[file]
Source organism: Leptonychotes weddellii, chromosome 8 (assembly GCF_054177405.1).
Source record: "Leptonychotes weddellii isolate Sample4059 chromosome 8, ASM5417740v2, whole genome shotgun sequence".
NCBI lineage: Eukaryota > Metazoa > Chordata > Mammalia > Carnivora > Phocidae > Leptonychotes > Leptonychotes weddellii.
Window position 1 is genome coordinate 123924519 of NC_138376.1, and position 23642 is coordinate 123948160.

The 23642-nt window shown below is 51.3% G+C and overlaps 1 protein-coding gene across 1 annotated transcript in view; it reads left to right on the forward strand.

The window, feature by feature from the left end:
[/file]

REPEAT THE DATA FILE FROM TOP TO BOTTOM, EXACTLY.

Source organism: Leptonychotes weddellii, chromosome 8 (assembly GCF_054177405.1).
Source record: "Leptonychotes weddellii isolate Sample4059 chromosome 8, ASM5417740v2, whole genome shotgun sequence".
NCBI lineage: Eukaryota > Metazoa > Chordata > Mammalia > Carnivora > Phocidae > Leptonychotes > Leptonychotes weddellii.
Window position 1 is genome coordinate 123924519 of NC_138376.1, and position 23642 is coordinate 123948160.

The 23642-nt window shown below is 51.3% G+C and overlaps 1 protein-coding gene across 1 annotated transcript in view; it reads left to right on the forward strand.

The window, feature by feature from the left end: